What is the model of your Penguin filter?

If your ph is at 5, this will normally kill a fish so as s suggestion, perhaps you can take a sample of your tap water to your lfs where they can test the ph, kh and gh. It will be important to know how hard or soft your water and it will give a clue as to why your ph crashed.

I was going to suggest adding some baking soda however am hesitant to do so unless you have a ph test kit. Raising it by 0.4 in a 24hour period calls for careful monitoring and can't be done without.

I'm trying to work out why your cycle crashed (which is where your answers to the above questions will come in handy). Perhaps the filter isn't entirely up to the task of conversion so telling us what type of filtration you have is also important.

Did you replace all your filter media? If so, any good biobugs will now be in the bin so you may end up going through your cycle again (but will wait until you confirm this).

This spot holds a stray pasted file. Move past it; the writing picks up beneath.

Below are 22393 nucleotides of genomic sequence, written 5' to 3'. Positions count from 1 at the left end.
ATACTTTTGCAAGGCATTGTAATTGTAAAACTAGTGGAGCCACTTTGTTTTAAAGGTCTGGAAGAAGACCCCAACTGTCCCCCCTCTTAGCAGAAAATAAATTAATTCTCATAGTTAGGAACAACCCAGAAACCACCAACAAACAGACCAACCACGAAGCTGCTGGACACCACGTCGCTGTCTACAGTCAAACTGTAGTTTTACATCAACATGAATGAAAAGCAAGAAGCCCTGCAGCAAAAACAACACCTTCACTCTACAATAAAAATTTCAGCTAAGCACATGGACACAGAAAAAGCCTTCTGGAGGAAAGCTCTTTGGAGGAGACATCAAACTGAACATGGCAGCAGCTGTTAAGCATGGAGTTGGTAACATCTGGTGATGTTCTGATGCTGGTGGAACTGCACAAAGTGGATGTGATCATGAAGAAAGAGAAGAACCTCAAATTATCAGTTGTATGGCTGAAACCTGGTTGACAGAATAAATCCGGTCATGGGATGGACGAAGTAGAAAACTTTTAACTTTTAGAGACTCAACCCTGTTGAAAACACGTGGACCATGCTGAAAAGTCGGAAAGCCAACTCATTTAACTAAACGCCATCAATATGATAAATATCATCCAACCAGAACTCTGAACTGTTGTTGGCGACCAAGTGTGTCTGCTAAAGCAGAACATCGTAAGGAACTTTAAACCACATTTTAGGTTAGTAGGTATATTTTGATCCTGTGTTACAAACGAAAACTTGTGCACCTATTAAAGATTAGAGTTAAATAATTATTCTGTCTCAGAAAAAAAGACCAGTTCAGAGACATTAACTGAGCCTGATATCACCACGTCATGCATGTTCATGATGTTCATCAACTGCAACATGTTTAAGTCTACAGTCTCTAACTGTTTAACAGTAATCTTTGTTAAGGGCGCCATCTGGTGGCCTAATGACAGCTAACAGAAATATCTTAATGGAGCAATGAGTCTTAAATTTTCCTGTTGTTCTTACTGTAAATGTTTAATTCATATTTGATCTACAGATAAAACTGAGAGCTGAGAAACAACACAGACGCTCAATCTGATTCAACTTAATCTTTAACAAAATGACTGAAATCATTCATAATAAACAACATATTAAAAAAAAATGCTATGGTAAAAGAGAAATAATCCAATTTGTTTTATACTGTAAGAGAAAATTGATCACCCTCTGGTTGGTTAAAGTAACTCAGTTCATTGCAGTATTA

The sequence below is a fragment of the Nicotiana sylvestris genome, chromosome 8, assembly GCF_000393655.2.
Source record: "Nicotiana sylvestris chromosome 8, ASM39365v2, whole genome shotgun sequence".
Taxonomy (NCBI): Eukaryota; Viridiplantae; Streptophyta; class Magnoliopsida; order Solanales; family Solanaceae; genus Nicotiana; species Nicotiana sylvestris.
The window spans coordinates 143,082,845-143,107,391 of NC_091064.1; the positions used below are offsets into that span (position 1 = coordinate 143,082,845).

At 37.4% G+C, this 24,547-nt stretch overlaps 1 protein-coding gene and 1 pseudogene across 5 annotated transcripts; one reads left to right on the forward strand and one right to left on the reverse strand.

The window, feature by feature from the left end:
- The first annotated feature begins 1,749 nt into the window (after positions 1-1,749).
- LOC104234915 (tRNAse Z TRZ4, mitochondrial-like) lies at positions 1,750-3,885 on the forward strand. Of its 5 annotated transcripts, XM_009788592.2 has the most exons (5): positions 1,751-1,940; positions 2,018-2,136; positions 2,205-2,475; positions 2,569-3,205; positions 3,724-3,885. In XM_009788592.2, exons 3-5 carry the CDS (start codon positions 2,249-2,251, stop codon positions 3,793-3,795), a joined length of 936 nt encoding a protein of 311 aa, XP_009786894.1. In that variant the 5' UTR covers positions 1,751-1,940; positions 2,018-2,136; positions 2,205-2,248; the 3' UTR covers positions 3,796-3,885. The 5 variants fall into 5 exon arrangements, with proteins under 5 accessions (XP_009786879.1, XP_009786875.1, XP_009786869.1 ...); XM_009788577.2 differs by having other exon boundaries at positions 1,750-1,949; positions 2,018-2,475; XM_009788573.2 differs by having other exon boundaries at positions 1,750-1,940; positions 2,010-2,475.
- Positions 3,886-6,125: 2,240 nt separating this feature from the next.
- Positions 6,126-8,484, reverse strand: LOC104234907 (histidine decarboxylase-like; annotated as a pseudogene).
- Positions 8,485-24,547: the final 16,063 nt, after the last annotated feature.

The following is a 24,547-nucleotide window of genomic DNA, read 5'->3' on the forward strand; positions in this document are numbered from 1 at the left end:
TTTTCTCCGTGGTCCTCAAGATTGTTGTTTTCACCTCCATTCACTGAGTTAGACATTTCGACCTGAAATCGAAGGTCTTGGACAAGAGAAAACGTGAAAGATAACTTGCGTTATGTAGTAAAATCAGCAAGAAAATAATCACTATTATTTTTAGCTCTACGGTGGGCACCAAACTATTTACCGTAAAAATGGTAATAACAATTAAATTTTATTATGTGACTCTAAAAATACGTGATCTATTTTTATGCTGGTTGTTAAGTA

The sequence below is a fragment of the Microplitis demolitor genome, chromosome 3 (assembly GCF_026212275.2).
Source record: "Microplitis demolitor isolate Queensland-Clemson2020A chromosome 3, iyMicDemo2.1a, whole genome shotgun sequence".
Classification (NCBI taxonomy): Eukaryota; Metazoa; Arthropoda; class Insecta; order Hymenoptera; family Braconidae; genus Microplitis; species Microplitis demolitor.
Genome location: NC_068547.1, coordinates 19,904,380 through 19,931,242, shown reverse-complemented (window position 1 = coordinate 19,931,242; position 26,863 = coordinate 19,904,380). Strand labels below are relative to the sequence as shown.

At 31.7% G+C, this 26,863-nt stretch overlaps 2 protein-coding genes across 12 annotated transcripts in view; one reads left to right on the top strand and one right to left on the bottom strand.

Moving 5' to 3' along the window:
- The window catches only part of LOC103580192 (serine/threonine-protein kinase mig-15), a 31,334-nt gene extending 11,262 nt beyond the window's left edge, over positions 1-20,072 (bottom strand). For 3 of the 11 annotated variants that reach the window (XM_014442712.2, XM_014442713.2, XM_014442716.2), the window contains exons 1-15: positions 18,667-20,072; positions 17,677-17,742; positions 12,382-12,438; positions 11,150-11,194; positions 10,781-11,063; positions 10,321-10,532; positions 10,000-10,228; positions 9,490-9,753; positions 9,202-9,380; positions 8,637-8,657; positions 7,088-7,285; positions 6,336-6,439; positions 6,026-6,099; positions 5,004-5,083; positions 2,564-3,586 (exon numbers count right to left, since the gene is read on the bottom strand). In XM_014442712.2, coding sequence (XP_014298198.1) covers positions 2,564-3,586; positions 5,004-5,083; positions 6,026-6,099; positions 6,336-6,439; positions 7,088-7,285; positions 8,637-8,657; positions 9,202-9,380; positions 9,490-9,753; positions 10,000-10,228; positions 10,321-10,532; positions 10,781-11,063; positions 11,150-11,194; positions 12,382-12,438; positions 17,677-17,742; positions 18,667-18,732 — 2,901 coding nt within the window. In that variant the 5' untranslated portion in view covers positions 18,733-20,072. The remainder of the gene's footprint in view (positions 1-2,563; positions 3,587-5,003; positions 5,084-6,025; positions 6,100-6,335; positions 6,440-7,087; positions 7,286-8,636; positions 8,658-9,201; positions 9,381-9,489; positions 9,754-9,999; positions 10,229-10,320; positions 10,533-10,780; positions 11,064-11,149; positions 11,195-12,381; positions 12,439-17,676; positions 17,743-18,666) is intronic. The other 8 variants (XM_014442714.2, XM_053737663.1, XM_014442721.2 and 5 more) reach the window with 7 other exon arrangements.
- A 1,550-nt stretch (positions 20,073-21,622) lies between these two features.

In the meantime, try and do some largish waterchanges because I'm hoping the ph out of your tap is higher than 5 so this will raise it. I'm just concerned that if you do changes weekly and your ph still crashed, it may be due to your watersource.

Please post back soon :)

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For starters it appears that you are currently cycling your tank. My first impresssion is that it's the water quality that is affecting the fish. Even water that appears clear can harbor dangerous levels of ammonia & /or nitrites. How long has this tank been set up?

In a fully cycled tank ammonia & nitrite will be zero & you will have some level of nitrates (preferably less than 20-40).

I would immediately do another 30-50% water change. The salt is probably helping protect him from the elevated nitrite. You will need to add back in salt to the water you remove if you want to keep the tank salted. Remember salt is only removed by water changes so only add in for the volume of water you are replacing. Do not add back for the entire tank volume.